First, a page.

Zinc (Zn) is a trace mineral and essential cofactor in many enzymatic reactions to include carbonic dehydratase, alkaline phosphatase, and polymerases and is critical for DNA synthesis and cell division.1Deficiencies in Zn can cause several maladies such as increased risk of infections, impaired brain development, infertility, dermatitis, alopecia, impaired smell/taste, and low testosterone.1(1085)2Thus, adequate levels of Zn is paramount, especially to reduce likelihood of said conditions. As such, the following will explore Zn and its effects upon human physiology in greater detail, with a particular focus on the restoration and maintenance of sperm and testosterone levels.

Congenital isolated hypogonadotropic hypogonadism (IHH) is characterized by absent sexual fertility from defects in gonadotropin releasing hormone (GNRH)2(280) When diagnosed, the American Association of Clinical Endocrinologist Medical Guidelines recommends a regimen of gonadotropin replacement therapies (GRTs) if individuals wish to conceive/increase fertility. 2(280) Interestingly, Zn has been shown to participate in key aspects of male reproduction to include improving testicular development, sperm quality, and testosterone levels.2(280)Thus, it is possible that combined GRT and Zn supplementation might enhance optimal outcomes.

Liu et al2(281) performed a multicenter, open-label, randomized control trial whereby 98 males (67 males met inclusion criteria) with IHH were recruited to explore GRT/Zn therapy to improve testosterone/sperm quality. Participants were randomly assigned to one of two groups: a urinary follicular stimulating hormone (UFSH)/human chorionic gonadotropin (HCG)group (group A) or a UFSH/HCG + Zn group (group B). Participants in both groups were followed up at 3,6,9,12,15, and 18-month intervals for semen analysis and hormone levels.2(281) Both groups received injections of UFSH (75 U twice per week for 18 months)/HCG (2000 U three times per week every 3 months for 6-18 months) hormones. However, group B received Zn (40 mg/day for 18 months) in addition to the UFSH/HCG therapies.2(281)

Past results indicated that UFSH/HCG are effective in raising spermatogenesis in male IHH patients.2(283)However, the proportion of patients that exhibited concentrations returning to normal levels after 18 months was small. Such results encouraged researchers to explore whether Zn supplementation might help augment such outcomes due to its involvement in testosterone/sperm synthesis. However, results from the above study indicated a minor improvement in testosterone and sperm quality in group B when compared to group A.2(282) One limitation of this study, however, is that participants did not exhibit zinc deficiencies during baseline measurements.2(284)Another limitation was the amount of Zn provided; other studies used suprahysiological doses (201 mg/day) which did improve sperm count. Liu et al2(284) used 45 mg/day of Zn.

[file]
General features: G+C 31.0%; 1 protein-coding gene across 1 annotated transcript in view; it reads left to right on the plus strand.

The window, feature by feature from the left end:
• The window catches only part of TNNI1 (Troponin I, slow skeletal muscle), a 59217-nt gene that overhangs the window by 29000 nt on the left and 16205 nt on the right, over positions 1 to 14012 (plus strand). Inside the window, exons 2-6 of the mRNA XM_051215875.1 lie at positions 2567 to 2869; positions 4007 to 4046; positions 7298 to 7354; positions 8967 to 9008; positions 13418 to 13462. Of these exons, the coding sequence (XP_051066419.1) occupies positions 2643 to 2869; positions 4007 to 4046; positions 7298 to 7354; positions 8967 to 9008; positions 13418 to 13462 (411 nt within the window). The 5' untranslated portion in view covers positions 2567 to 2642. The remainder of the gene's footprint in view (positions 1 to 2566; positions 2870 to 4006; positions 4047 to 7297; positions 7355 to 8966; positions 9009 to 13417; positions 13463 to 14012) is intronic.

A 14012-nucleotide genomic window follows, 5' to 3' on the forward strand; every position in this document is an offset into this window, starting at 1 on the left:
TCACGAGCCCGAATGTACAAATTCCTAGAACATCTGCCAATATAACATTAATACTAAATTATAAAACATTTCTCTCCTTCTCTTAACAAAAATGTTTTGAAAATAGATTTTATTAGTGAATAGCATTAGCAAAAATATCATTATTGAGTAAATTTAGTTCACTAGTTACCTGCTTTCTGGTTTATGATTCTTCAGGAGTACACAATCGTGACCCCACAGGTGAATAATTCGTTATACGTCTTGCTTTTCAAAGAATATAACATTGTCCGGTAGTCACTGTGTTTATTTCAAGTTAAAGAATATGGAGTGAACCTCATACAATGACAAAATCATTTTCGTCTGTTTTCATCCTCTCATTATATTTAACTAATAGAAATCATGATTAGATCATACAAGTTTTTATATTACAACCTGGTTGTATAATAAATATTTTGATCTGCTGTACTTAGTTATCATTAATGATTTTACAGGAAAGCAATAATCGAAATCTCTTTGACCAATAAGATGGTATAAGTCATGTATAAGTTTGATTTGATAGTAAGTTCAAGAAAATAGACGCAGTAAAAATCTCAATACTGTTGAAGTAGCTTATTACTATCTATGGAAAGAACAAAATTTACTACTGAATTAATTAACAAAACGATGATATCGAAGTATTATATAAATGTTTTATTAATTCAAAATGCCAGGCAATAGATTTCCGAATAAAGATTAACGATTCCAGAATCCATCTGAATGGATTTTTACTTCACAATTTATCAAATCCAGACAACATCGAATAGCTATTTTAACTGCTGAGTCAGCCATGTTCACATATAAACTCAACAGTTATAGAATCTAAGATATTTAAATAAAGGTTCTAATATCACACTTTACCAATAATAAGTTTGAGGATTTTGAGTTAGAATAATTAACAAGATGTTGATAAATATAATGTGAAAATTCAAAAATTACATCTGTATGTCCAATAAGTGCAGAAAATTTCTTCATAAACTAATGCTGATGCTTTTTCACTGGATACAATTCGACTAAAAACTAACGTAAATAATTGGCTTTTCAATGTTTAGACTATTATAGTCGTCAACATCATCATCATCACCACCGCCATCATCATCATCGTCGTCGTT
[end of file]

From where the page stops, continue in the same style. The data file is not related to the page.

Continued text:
In conclusion, Zn deficiencies can cause several maladies such as increased risk of infections, impaired brain development, infertility, dermatitis, alopecia, impaired smell/taste, and low testosterone. However, although Zn participates in testosterone and sperm production, its additional supplementation may have limited results in the presence of normal baseline levels. In the case of IHH, hormone replacement to include UFSH and HCG appears to play a larger role and more prominent role in restoring testicular function.


1. Crook MA. Zinc deficiency. Nutr. 2011;27(10):1085-1086. doi:10.1016/j.nut.2011.06.001.
2. Liu YL, Zhang MN, Tong GY, et al. The effectiveness of zinc supplementation in men with isolated hypogonadotropic hypogonadism. Asian J Andro. 2017:19(3):280-285. doi:10.4103/1008-682X.189621.


-Michael McIsaac